The Australian Christian Lobby has urged South Australian Upper House parliamentarians to reject a bill that intentionally removes the right of children to know the love and care of a mother and father. 

Before the Legislative Council breaks for the year, it is expected to consider whether same-sex couples can adopt, after the legislation passed the Lower House Tuesday evening.

ACL Acting South Australian Director Dan Flynn said it was unconscionable that parliamentarians prioritised the desires of gay adults over the right of an adopted child to have a mother and father.

“Adoption has always been about the welfare of children who, for reasons not of their own making, are in need of the care of a family including a mother and a father,” Mr Flynn said.

“The Labor Government has turned this on its head and is making it about the rights of adults to have a child,” he said.

“Yet, according to the UN Convention on the Rights of the Child there are no rights to have a child.” 

On adoption, the UN Convention says, “When children are adopted the first concern must be what is best for them”. 

The Convention goes on to say, “In all actions concerning children, whether undertaken by public or private social welfare institutions, courts of law, administrative authorities or legislative bodies, the best interests of the child shall be a primary consideration”.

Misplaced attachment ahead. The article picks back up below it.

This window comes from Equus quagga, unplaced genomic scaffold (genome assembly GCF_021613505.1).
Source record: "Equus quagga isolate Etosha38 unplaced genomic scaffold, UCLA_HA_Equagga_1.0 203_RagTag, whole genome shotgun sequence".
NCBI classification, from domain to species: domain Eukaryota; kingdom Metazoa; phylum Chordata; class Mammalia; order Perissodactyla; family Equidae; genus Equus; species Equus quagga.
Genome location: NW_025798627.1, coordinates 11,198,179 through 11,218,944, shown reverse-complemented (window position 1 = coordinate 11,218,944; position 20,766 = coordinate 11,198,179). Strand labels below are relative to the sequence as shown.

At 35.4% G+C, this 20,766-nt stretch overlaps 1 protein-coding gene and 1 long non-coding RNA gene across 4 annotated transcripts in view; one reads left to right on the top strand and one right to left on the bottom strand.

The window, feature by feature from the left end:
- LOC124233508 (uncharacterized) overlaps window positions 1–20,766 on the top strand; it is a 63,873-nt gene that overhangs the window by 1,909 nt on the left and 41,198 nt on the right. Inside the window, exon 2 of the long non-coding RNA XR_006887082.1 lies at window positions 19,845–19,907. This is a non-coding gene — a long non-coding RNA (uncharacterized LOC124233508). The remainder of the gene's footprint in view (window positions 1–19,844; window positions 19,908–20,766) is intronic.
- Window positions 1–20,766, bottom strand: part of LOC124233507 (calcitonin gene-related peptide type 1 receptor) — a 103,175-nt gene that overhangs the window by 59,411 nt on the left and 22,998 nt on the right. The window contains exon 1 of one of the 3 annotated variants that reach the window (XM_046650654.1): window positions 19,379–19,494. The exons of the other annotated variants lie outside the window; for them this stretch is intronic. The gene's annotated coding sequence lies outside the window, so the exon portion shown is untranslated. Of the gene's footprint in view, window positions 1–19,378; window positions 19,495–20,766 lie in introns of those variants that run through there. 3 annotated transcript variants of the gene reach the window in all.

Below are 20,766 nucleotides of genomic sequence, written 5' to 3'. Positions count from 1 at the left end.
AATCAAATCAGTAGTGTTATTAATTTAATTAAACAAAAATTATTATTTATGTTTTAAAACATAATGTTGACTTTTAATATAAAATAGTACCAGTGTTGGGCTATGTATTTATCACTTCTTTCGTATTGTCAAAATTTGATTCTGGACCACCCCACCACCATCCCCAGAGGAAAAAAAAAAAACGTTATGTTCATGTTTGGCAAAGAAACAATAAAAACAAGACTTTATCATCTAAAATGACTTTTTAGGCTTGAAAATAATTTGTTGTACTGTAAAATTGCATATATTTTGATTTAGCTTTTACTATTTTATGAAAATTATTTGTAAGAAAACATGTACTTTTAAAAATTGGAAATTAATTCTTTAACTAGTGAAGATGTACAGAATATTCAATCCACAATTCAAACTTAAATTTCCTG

“What happened last night in the Lower House, where members voted to deny children a mum and a dad, is unjust and convenes international conventions,” Mr Flynn said.   

Mr Flynn said there was no shortage of couples who were waiting for an adopted baby, so there was no need to extend the availability to same-sex couples.

“In 2013-14, South Australia only had 15 adoptions and a long waiting list of men and women couples so there is no reason for the law to change to abolish the requirement for there to be gender diversity in the parenting of orphans,” Mr Flynn said.

ACL appeared before Professor Hallahan in 2015, as part of the South Australian adoption review, submitting evidence establishing that the best interests of children are met by ensuring, wherever possible, that they are raised by a mother and father.